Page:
Reflection Essay on Karl Marx’s Communist Manifesto
Brief Summary of the Communist Manifesto
The Communist Manifesto was written by the communist Karl Marx in 1848. The manifesto presents the social condition of the class struggle which is prevalent both in the historical events and present societal condition. Upon presenting this condition, Marx analytically studies the problems of capitalism. The communist theorist tried to encourage the proletariats to be more cautious against the bourgeoisies who have the tendency to exploit workers in exchange of productions and wages (Marx, Engels and Hobsbawm, 1998).
Personal Reflections on Communism
Upon reading the Communist Manifesto, one would really understand why it has not only become a declaration of the objectives of the communist organization, but also has transcended into forging a concise explanation of the ideas that form the basis for the two known ideologies: Communism and Socialism. As Marx is a social thinker that traces his understanding through history, it is indeed fitting that he presented his ideas in this perspective. Marx view history as a class struggle, where he argues that members of each of the two main classes have common interests and these common interests, when collectively gathered are in conflict with those of the other class as a whole. This common interest as Marx views it then eventually leads to conflict between the members of the different classes.
In his Communist Manifesto, Marx posited that for every age, there are always two classes of society that will be pitted against each other. At the beginning, he presented that the two classes progressed from masters and slaves but eventually, because of the rise of complexity and the changes in the means of production, these two classes eventually became the ‘bourgeoisie’ (entrepreneurs) and the “proletariats’ (working class) of his time. As Marx consistently argued, one class has always had the leverage to exploit the other as their interests were always common and entirely opposed. The exploitation happens as one class gains control over the means of production (capital), which eventually establishes the power over the other class. One class then becomes the leader, while the other class eventually becomes the follower. This situation exists in history and as Marx argued, “continuous” for as the lower class gains enough power and control over the means of production, a new class would rise again that would sooner or later replace the exiting upper class. Thus, in historical perspective, this explains the kind of dialectical or cyclical process that happened, which created the merchant class and a working class from the clash between the feudalistic period peasants and the nobility.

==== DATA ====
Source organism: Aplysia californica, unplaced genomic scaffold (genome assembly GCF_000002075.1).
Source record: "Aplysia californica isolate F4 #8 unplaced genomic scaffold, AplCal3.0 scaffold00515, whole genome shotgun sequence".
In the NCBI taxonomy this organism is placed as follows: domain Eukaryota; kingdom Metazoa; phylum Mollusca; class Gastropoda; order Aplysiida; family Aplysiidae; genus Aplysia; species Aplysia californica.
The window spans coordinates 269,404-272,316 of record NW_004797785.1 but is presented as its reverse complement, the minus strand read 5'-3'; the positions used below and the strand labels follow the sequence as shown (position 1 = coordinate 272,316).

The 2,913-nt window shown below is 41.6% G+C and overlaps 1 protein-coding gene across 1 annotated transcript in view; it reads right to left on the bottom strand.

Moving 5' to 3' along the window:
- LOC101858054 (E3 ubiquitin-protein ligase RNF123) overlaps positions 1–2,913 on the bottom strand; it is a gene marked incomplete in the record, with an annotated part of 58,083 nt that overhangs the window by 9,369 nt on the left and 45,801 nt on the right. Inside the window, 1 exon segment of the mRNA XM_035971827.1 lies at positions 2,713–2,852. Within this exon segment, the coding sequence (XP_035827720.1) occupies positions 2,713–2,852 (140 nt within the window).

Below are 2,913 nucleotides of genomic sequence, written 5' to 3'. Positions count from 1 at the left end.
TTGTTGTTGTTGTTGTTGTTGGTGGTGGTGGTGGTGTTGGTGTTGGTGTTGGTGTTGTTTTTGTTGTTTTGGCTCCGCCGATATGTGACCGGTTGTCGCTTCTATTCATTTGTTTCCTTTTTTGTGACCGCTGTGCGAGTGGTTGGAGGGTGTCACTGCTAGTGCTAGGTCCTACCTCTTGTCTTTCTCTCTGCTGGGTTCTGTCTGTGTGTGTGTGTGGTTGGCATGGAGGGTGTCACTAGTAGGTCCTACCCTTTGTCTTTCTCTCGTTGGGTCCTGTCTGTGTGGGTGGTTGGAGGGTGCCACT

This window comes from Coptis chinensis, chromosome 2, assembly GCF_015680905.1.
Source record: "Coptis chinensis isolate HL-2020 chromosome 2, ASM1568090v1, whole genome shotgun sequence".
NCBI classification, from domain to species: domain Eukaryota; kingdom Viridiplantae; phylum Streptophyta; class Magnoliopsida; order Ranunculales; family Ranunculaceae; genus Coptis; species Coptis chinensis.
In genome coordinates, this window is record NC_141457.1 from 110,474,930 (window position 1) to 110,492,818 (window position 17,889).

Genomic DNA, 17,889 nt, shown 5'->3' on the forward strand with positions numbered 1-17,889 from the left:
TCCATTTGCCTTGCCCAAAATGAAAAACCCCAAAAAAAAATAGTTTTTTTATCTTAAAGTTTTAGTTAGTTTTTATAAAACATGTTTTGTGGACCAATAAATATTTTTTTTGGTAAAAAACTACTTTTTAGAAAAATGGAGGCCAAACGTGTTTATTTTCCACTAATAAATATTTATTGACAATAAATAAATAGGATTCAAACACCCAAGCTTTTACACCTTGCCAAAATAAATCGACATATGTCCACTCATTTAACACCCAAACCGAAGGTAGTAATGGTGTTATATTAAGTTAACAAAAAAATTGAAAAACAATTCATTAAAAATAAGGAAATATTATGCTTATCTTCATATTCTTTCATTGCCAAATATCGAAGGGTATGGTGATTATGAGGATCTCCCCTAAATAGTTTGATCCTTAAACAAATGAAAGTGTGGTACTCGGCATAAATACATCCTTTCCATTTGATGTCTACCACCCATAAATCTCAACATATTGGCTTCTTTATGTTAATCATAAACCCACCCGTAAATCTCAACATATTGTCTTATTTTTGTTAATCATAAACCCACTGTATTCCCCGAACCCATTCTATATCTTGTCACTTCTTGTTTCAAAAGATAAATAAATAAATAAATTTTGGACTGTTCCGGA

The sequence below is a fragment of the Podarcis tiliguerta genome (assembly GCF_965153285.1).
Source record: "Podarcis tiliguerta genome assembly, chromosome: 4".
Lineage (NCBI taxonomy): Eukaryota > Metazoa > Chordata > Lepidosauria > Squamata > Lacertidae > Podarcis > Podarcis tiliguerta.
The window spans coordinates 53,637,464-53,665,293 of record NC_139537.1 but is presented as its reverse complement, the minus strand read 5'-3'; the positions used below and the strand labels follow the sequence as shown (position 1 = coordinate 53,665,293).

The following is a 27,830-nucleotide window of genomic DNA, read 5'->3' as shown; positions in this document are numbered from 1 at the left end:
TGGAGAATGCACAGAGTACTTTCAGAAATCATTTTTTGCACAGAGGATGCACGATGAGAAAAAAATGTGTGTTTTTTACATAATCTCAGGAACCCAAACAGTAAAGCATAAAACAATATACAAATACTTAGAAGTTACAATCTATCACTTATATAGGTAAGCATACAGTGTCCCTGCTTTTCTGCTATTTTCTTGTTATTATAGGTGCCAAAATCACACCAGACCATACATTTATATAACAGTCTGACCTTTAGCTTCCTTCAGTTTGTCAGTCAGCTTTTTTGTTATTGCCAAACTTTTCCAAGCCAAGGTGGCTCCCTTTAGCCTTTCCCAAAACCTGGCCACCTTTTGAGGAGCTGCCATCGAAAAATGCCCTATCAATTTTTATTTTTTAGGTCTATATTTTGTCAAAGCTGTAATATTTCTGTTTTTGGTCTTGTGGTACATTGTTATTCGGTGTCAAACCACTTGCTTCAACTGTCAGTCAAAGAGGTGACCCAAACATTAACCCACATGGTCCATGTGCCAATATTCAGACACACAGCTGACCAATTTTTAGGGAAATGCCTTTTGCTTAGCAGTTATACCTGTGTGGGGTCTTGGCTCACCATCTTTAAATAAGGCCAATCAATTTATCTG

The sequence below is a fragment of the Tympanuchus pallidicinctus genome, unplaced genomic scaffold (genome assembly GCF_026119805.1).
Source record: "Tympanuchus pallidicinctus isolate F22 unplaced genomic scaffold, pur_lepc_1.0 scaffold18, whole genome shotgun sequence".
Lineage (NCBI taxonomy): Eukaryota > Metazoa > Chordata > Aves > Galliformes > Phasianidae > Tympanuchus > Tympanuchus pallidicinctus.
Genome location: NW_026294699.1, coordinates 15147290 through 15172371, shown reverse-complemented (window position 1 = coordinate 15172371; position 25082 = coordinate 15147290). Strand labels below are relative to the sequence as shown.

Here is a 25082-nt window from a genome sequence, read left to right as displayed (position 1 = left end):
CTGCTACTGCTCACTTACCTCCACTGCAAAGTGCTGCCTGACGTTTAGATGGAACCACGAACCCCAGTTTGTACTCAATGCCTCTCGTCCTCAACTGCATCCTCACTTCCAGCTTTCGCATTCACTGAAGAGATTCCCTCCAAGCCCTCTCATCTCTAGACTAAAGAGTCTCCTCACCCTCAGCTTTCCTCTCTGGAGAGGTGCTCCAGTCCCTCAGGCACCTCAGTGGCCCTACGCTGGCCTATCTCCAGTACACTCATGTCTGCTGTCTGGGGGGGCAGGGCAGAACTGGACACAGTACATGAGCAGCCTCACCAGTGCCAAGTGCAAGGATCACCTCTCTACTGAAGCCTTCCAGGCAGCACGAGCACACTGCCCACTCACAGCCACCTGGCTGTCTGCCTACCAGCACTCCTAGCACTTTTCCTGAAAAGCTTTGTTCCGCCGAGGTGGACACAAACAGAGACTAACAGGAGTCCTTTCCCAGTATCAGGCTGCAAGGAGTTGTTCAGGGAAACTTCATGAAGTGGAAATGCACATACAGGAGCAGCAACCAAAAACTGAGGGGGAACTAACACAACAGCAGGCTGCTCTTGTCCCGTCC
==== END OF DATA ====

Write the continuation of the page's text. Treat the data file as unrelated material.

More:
Although Marx views historical events as dialectic, he also felt that this dialectical process has an end to it, and that there will come a time that the class struggle between the two classes will definitely cease. He argues that at some point in time, the working class would rise up and eventually overthrow the remaining classes; which has now become the basis for what we now know the “Proletarian revolution”. Marx, believing in idealism, argues that if only one class exists, there would no longer be a class struggle and that the dialectical process would end. The end result would be a world that no longer needs money, nation-states and governments as everything exists on communal living. Being a believer of this quasi-Hegelian view of history, its influence on Marx in writing the entire Communist Manifesto is apparent as one would read the whole article. It is this idea that gave history the air of inevitability.